The secret code and two pair of plans

The New York Daily News has obtained a copy of Rudy Giuliani’s “top secret” plans for his not-yet-announced presidential campaign. The Daily News obtained the 140-page document from “a source sympathetic to one of Giuliani’s rivals for the White House.” Apparently, a Giuliani aide left the plans behind during his or her travels.
I’m sure the plans reveal important “inside baseball” stuff, but as presented by the Daily News, they don’t contain major surprises. It seems that the Giuliani team wants to raise lots of money and is concerned about certain political and personal baggage.
It’s interesting to compare Giuliani’s status to that of his main rival, John McCain. The polls and anecdotal evidence (including the Power Line mail box and forum pages) suggest that Giuliani is more popular with the conservative base than McCain is. If this phenomenon holds up, it bodes well, of course, for Giuliani’s prospects in the primaries. On the other hand, McCain may have one important advantage when it comes to conservatives. I suspect that he has no issue that would constitute a deal-breaking with a significant number of conservatives should he win the nomination; by contrast, there may well be a significant bloc of social conservatives who will not vote for Giuliani under any circumstances.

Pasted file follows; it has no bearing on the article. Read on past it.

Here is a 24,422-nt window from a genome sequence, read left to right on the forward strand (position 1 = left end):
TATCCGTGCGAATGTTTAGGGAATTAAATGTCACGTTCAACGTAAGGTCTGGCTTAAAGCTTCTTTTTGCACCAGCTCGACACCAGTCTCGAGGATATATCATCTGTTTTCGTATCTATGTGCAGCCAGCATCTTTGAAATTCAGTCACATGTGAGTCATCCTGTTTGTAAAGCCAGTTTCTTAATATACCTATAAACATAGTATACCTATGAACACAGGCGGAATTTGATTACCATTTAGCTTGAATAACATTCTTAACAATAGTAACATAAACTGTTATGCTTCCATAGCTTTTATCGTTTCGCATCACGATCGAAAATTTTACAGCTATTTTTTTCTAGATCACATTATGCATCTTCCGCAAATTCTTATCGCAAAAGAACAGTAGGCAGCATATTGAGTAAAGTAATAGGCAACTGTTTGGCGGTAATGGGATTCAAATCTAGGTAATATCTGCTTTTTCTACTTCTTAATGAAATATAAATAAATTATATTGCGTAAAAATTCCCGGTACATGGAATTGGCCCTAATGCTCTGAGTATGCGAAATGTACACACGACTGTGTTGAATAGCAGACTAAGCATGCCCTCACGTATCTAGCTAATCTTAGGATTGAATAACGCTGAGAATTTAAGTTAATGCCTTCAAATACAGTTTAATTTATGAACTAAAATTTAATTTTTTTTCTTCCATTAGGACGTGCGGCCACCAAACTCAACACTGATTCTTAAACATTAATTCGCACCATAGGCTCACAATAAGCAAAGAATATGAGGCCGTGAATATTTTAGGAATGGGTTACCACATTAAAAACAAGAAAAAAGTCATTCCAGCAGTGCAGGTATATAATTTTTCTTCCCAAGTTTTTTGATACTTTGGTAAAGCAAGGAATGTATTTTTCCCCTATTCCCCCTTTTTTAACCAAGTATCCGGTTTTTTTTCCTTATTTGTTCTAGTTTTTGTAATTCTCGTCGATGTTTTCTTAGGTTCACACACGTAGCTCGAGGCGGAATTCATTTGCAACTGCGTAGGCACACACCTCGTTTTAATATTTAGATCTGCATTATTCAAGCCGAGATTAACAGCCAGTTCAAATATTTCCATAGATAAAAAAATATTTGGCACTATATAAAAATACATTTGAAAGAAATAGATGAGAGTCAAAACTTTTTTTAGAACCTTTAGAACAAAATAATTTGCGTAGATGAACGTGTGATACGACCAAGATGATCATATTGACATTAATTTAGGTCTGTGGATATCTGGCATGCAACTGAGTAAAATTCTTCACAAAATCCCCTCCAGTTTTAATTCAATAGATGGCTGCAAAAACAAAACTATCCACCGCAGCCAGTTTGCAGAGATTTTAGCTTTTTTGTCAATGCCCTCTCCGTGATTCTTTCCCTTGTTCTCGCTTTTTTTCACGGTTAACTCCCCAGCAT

It’s also fun to speculate on why so many more conservatives are angry at McCain (a center-right politician for most of his career) than at Giuliani (who has occupied the center if not the center-left). The answer seems to have mostly to do with style. When McCain embraces non-conservative positions, he seems also to adopt an in-your-face posture and, indeed, to demonize conservatives who disagree with him. Those who don’t accept his position on campaign finance reform are deemed corrupt; those who don’t accept his position on interrogating terrorists are, if not torturers, then at least out of step with American values.
Giuliani, on the other hand, seems to have mastered the simple art of expressing an understanding that people of good will might disagree with him. This is probably more a matter of necessity (he can hardly afford to demonize social conservatives) than of temperament (as a prosecutor and mayor, Giuliani was a pretty good demonizer). Nonetheless, it constitutes a major advantage at this juncture.
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